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After spending 2 hours at Bran Castle of Dracula fame, we hailed a nearby metered taxi to take us back into Braşov, the 7th most populous city in Romania and arguably the most visited by tourists. There’s even a saying among Romanians to their visiting guests: “Why bother coming to Romania if you’re not going to see Braşov?”

So we decided to see Braşov.

After being dropped off by our cab driver (and summarily ignoring his odd request when he argued that we should pay double the fare for his ride back to Bran castle…that was weird), we started our tour from the very south at 14th century St. Nicholas Church.

 

 

If you’re a big printing press nerd, the church is located on the same grounds as the First Romanian School, which houses a museum featuring the first printing press of Romania. We also caught a random wedding here, and pondered whether to sneak in as guests.

After we failed to join the wedding party (we didn’t try very hard), we wandered a few feet up to the main, sleepy square of Old Town Braşov (Piața Unirii):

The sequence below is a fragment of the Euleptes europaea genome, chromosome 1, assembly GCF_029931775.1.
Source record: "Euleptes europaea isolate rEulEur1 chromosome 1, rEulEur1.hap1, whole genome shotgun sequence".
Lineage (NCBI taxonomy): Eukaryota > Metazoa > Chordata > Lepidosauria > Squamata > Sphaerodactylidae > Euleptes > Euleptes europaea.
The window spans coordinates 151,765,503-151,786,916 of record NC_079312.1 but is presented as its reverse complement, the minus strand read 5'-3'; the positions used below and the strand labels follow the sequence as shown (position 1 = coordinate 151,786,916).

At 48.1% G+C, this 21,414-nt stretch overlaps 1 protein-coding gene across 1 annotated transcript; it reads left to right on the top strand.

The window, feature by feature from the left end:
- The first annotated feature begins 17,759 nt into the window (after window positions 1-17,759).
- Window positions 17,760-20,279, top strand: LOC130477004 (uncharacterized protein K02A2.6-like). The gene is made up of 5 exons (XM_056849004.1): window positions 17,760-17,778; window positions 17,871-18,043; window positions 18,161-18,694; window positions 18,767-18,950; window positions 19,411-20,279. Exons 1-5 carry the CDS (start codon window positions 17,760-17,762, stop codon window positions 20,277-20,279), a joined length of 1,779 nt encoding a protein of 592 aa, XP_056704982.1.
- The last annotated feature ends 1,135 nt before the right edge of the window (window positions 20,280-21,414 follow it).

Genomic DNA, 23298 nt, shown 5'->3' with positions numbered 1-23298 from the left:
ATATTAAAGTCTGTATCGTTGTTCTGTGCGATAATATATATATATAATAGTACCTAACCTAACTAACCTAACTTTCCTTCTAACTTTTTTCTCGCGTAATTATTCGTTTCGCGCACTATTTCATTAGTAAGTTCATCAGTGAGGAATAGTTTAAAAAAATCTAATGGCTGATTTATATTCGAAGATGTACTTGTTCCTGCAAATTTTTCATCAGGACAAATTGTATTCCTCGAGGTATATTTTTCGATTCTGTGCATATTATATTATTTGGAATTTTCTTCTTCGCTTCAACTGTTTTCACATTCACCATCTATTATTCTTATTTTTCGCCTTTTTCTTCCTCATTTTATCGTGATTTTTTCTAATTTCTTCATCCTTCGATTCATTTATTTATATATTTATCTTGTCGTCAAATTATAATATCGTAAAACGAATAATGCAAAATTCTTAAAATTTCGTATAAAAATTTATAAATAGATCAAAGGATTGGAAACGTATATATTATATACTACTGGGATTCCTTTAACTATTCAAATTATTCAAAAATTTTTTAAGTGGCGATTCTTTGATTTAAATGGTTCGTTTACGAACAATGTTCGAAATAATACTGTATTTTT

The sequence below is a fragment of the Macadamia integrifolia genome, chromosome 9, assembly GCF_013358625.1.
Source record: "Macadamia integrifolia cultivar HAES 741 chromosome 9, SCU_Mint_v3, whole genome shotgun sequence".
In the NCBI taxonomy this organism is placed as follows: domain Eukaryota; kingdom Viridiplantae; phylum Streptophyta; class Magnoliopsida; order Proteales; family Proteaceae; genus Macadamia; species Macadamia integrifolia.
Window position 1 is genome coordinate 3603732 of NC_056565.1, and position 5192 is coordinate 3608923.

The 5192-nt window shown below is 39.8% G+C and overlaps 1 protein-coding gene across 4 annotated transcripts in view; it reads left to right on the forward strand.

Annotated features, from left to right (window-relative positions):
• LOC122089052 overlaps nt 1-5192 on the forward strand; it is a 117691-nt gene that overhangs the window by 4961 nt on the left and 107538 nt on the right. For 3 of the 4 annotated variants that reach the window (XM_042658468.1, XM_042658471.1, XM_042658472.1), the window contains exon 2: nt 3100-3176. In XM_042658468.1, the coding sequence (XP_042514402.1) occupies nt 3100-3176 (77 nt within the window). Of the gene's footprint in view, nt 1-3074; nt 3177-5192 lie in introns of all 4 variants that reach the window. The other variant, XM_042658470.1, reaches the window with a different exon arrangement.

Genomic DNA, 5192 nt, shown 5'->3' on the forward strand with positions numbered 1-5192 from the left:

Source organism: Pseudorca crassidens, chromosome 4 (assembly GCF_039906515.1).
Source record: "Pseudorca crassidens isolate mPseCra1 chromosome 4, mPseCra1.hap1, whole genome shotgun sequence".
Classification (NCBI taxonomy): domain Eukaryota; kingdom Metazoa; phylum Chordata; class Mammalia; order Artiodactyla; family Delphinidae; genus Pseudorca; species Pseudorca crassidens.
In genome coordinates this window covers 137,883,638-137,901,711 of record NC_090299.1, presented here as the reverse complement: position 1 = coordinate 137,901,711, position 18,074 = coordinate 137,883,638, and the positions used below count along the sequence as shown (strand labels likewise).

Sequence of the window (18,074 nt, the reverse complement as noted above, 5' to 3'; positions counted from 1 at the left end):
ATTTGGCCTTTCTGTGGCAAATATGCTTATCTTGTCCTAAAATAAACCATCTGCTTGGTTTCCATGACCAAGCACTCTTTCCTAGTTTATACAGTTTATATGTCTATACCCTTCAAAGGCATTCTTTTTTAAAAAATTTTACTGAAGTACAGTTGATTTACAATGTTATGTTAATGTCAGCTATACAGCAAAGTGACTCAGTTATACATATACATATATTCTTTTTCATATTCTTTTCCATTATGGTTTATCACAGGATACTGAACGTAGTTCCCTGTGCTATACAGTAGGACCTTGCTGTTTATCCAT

About 5 minutes north is the atmospheric Biserica Sfânta Parascheva and its surrounding cemetery:

 

 

Then we detoured northeast towards the Bastionul Fierarilor landmark and hiked up a small uphill path towards the Black Tower:

 

 

From the Black Tower you can get these great views of Braşov:

 

 

North of the Black Tower is the Bastionul Graft:

 

 

Spy at some impressive graffiti, and then head back down Strada Muresenilor towards the more modern Braşov:

 

 

If you can find it, look for Strada Sforii, officially the most narrow street in Romania and believed to be one of, if not the narrowest street in Europe:

 

Strada Sforii just got served

 

Arguably the most celebrated site in central Braşov is the 15th century gothic Black Church, getting its name after being blackened by smoke in a fire that happened in 1689.

 

 

Then there’s marvelous and charming central Braşov itself, especially beginning along Strada Muresenilor:

 

 

The centerpiece, though, is Casa Sfatului and the surrounding Plaza Sfatului:

 

 

After spending a full 2 hours wandering around Braşov, we then took a metered taxi 10 minutes north to the Braşov train station and caught the 3-hour 6:50pm train back to Bucharest.

 

 

P.S. Happy Birthday Dmitry!

 

– At time of posting in Brasov, Romania, it was 53.6 °F
Humidity: 93% | Wind Speed: 6km/hr | Cloud Cover: overcast